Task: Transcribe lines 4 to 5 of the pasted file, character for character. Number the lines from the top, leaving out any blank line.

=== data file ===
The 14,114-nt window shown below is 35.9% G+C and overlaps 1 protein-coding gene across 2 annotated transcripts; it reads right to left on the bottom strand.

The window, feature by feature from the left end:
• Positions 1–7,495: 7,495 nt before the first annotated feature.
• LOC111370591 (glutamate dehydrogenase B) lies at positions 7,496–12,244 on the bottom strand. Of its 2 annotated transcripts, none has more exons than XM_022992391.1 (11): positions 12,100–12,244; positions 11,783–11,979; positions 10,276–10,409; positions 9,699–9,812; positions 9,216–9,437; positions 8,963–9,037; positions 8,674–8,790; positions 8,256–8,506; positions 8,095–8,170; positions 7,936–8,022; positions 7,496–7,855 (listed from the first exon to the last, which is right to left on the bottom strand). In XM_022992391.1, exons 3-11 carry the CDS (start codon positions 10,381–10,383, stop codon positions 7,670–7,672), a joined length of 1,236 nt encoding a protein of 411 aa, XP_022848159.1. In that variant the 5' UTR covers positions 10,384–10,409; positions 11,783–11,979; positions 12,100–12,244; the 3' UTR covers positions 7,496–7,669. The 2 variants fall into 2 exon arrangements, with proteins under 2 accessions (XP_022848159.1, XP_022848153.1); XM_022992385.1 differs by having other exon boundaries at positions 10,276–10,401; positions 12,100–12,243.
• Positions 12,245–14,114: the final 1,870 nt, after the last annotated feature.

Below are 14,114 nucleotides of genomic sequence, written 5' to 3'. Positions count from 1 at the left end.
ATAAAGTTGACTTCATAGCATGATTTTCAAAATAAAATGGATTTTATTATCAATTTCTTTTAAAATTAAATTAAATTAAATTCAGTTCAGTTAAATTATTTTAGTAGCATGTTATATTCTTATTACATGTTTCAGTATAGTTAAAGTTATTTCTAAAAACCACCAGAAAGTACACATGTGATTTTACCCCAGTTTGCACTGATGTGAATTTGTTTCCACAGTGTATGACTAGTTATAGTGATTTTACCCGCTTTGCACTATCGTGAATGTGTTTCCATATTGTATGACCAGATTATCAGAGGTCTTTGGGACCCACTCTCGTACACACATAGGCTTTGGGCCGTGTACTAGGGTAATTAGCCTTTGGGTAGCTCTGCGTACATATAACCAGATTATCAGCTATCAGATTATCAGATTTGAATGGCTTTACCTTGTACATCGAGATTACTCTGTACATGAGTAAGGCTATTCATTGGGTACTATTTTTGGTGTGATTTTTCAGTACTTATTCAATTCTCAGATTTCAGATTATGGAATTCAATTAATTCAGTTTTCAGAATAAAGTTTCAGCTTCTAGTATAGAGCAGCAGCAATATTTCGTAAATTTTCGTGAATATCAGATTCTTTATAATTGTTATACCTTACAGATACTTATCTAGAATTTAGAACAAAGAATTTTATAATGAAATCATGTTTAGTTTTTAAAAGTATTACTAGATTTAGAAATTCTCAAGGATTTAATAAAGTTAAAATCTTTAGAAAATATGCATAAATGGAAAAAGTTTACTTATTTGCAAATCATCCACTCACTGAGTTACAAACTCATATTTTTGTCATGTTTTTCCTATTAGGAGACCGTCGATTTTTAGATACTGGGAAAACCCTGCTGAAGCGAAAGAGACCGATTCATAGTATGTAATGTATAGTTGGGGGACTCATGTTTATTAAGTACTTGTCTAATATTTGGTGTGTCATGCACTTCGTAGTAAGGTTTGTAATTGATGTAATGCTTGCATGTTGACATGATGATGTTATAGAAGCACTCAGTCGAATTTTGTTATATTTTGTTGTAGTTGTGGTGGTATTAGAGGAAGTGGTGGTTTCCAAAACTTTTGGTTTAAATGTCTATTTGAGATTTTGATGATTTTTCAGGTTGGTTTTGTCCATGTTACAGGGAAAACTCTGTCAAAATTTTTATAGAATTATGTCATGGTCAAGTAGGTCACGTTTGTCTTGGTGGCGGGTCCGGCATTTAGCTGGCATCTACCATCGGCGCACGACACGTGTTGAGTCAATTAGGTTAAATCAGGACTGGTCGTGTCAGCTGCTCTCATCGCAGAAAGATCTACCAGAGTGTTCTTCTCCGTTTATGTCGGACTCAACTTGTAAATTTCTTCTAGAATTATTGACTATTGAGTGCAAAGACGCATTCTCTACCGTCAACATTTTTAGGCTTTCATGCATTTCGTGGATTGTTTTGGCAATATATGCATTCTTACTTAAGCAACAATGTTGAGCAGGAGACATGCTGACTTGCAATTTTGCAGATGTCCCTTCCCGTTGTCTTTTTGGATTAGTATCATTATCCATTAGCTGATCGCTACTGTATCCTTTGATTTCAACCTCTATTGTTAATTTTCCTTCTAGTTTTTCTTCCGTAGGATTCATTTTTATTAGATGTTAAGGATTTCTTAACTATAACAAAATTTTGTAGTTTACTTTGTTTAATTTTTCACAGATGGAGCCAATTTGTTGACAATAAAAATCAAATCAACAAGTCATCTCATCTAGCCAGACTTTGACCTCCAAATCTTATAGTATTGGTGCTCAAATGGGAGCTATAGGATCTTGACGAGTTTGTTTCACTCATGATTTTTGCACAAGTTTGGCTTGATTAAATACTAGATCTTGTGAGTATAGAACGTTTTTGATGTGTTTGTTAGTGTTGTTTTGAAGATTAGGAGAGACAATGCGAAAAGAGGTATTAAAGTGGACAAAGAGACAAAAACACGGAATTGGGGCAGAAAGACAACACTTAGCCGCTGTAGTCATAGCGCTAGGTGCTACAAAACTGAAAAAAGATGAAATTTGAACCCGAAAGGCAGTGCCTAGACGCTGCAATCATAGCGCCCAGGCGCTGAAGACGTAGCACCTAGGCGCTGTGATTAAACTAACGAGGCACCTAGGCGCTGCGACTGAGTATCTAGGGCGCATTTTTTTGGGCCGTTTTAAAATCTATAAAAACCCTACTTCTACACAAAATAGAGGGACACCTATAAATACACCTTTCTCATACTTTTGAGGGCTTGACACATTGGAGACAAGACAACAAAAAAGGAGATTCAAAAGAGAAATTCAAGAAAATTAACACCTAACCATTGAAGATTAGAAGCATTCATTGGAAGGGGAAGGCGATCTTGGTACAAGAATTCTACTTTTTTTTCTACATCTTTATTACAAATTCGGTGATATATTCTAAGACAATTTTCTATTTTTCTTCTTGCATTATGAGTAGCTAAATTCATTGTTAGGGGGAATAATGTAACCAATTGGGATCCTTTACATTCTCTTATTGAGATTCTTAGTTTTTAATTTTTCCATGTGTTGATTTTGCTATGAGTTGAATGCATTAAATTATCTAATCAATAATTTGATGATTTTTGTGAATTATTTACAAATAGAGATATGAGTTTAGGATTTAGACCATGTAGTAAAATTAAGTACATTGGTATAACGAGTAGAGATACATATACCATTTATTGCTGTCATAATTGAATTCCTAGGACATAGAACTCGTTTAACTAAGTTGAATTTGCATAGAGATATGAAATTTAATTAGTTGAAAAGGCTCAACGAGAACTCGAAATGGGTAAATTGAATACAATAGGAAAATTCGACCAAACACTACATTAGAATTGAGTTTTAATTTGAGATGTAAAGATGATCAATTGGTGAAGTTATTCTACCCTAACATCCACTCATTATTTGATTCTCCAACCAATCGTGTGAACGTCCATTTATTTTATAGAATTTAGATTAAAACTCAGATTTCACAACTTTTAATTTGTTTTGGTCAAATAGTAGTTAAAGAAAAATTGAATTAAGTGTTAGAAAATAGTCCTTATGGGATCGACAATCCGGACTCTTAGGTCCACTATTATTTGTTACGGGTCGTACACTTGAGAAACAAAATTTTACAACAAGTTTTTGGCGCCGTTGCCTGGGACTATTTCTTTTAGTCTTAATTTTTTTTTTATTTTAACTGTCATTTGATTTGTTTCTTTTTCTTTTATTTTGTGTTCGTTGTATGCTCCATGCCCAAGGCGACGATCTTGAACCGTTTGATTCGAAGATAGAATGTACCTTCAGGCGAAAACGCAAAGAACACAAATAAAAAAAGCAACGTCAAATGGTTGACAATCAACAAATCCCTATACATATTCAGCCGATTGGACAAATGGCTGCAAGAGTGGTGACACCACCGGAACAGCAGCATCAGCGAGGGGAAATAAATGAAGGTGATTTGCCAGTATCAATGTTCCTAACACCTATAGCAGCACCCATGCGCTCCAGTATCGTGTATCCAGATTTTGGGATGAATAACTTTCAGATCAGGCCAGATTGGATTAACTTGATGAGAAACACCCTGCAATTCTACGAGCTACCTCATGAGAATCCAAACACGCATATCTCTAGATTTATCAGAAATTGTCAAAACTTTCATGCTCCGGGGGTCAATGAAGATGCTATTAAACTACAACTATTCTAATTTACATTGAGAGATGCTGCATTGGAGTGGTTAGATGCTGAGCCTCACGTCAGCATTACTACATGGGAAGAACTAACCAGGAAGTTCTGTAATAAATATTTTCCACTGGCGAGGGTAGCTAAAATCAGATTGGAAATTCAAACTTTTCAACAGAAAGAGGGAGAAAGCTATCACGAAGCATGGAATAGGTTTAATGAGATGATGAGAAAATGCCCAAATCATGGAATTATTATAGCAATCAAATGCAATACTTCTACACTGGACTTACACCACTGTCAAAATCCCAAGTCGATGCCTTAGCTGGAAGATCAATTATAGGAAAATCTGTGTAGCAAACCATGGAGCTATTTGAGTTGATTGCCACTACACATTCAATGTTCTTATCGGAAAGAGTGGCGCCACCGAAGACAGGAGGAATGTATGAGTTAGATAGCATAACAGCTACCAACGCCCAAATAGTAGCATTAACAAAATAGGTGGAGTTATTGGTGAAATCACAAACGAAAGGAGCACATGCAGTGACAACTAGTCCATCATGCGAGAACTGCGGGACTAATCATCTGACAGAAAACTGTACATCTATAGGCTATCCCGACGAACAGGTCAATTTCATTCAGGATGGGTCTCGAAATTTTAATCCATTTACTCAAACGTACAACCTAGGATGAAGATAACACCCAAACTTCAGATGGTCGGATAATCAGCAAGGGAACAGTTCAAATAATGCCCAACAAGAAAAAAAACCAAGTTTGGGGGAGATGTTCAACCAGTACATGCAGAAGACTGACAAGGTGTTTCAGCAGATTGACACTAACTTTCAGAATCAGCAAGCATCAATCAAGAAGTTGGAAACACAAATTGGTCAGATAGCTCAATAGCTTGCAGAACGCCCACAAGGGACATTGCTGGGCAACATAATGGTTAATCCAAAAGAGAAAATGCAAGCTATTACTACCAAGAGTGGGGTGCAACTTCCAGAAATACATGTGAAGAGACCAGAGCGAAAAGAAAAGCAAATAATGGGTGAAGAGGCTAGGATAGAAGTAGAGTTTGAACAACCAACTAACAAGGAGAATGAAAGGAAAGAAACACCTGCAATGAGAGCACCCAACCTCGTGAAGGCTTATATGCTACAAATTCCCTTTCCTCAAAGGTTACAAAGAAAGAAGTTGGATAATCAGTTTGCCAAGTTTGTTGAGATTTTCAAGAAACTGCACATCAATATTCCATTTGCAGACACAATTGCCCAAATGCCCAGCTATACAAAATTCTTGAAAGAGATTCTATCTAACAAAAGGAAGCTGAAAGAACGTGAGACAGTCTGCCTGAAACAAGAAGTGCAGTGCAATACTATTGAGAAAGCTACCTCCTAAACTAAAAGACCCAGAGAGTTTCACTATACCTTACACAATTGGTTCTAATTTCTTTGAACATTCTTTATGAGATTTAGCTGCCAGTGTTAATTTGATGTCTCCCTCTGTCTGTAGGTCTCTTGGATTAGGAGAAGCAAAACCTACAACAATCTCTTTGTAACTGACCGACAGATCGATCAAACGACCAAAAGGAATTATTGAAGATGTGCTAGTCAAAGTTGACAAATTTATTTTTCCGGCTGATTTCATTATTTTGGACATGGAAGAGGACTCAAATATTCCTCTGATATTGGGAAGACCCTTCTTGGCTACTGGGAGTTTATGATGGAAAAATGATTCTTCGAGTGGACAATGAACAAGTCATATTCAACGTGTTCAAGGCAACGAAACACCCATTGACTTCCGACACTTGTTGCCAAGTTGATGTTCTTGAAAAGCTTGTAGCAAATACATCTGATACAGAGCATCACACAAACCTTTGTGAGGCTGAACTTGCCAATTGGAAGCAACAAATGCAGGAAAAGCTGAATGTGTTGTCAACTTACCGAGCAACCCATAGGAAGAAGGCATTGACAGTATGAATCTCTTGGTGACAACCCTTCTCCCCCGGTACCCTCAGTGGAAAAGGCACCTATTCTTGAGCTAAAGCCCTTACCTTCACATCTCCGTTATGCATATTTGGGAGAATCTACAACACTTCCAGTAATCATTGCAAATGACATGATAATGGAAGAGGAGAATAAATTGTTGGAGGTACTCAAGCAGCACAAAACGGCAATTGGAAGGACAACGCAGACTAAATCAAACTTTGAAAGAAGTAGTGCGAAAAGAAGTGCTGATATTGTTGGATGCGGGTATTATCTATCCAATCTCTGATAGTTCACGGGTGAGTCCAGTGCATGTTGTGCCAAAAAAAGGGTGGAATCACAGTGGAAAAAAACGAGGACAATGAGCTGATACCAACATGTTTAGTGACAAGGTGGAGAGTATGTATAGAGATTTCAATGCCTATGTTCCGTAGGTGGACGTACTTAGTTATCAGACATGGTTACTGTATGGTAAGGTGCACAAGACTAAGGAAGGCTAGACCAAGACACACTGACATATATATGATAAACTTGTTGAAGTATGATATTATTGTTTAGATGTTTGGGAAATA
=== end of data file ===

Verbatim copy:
• LOC111370591 (glutamate dehydrogenase B) lies at positions 7,496–12,244 on the bottom strand. Of its 2 annotated transcripts, none has more exons than XM_022992391.1 (11): positions 12,100–12,244; positions 11,783–11,979; positions 10,276–10,409; positions 9,699–9,812; positions 9,216–9,437; positions 8,963–9,037; positions 8,674–8,790; positions 8,256–8,506; positions 8,095–8,170; positions 7,936–8,022; positions 7,496–7,855 (listed from the first exon to the last, which is right to left on the bottom strand). In XM_022992391.1, exons 3-11 carry the CDS (start codon positions 10,381–10,383, stop codon positions 7,670–7,672), a joined length of 1,236 nt encoding a protein of 411 aa, XP_022848159.1. In that variant the 5' UTR covers positions 10,384–10,409; positions 11,783–11,979; positions 12,100–12,244; the 3' UTR covers positions 7,496–7,669. The 2 variants fall into 2 exon arrangements, with proteins under 2 accessions (XP_022848159.1, XP_022848153.1); XM_022992385.1 differs by having other exon boundaries at positions 10,276–10,401; positions 12,100–12,243.
• Positions 12,245–14,114: the final 1,870 nt, after the last annotated feature.